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Knowle Parish Church

Knowle Parish Church

According to the records of the British Museum as place called 'Gnolla' was a part of of the parish of Hampton-in-Arden in the early 1200s. This name meant 'on top of higher ground'.

The people of the growing community at Knowle found it difficult to attend church in Hampton, particularly in winter when the Blythe Valley was flooded, and so in 1402 Canon Walter Cook established a further church in Knowle within the Hampton parish.

There is a circular stone at the foot of the chance steps, which is believed to mark the resting place of Walter Cook, founder of the church and of Guild of St Anne, which had it headquarters at the adjacent Guild House. It was the success of this Guild that resulted in the need to expand the church a mere decade after it was first consecrated.

In 1850 Knowle finally broke free from Hampton-in-Arden, becoming a parish in its own right. Shortly afterwards an interior restoration of the church was undertaken, but some features, including the font, remain original. A wooden screen at the eastern end of the nave is a fine specimen of late 15th century craftsmanship. Although the pulpit dates from 1929, it houses an hourglass believed to date from from the 17th century.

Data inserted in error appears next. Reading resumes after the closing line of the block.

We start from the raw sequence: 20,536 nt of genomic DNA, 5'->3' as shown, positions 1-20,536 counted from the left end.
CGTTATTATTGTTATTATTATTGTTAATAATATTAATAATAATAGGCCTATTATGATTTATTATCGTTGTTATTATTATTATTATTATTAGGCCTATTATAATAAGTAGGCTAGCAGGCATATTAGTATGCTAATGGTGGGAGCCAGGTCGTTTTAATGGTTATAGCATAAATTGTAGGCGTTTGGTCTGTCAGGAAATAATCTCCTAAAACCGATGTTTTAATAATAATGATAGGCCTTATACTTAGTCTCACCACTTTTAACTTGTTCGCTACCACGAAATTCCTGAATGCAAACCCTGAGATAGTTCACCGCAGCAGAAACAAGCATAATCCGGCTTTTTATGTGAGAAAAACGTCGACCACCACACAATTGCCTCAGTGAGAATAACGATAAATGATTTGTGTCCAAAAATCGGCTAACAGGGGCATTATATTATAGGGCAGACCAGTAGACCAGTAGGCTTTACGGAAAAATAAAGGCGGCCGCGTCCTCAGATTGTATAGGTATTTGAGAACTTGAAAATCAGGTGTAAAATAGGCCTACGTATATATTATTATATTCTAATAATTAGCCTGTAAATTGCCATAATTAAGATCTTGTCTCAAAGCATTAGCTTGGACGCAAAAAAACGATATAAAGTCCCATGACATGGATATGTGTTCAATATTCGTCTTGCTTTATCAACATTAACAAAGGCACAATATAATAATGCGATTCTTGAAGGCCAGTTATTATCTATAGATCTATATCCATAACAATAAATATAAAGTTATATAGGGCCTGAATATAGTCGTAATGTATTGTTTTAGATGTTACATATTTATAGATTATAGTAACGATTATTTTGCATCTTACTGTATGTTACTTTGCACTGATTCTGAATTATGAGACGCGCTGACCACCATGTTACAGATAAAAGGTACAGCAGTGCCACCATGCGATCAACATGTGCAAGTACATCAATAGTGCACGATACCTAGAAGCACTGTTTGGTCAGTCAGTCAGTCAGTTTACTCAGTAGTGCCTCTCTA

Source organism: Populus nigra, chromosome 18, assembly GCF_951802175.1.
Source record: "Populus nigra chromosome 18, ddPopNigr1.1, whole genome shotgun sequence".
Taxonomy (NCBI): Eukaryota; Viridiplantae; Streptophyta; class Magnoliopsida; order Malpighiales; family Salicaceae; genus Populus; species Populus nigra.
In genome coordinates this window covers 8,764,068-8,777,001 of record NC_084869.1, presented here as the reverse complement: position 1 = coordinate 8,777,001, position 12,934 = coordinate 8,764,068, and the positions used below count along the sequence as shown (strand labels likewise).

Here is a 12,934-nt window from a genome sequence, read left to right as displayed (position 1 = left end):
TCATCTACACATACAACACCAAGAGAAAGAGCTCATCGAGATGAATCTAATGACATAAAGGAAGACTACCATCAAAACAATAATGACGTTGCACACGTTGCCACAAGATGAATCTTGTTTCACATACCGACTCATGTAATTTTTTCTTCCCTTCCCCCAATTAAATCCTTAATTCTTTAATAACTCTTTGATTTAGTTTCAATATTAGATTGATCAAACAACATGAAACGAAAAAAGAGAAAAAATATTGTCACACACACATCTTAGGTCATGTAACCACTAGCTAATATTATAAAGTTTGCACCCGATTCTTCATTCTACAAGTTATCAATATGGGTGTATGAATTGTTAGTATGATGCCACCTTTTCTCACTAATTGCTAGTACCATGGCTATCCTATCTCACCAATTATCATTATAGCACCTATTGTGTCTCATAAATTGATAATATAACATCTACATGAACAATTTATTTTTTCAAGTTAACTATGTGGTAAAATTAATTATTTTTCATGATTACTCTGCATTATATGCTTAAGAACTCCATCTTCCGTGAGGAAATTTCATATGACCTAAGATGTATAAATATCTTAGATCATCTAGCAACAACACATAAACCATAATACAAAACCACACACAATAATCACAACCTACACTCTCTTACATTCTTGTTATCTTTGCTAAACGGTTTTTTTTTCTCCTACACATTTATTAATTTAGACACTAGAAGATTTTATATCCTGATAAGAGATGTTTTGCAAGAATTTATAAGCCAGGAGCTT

The floor of the chancel was raised at one time to permit procession around the church by passing underneath the eastern end, then adjacent to another property. However, this put the church at subsequent structural risk and so this underground passage was filled in again and the floor lowered again a couple of centuries later. This, however, left some stone seats in the southern wall 'high and dry' and out of reach.

In 1921, a chapel in the north transept became a memorial to those Knowle citizens who lost their lives in the First World War, and is now known as the Soldiers' Chapel.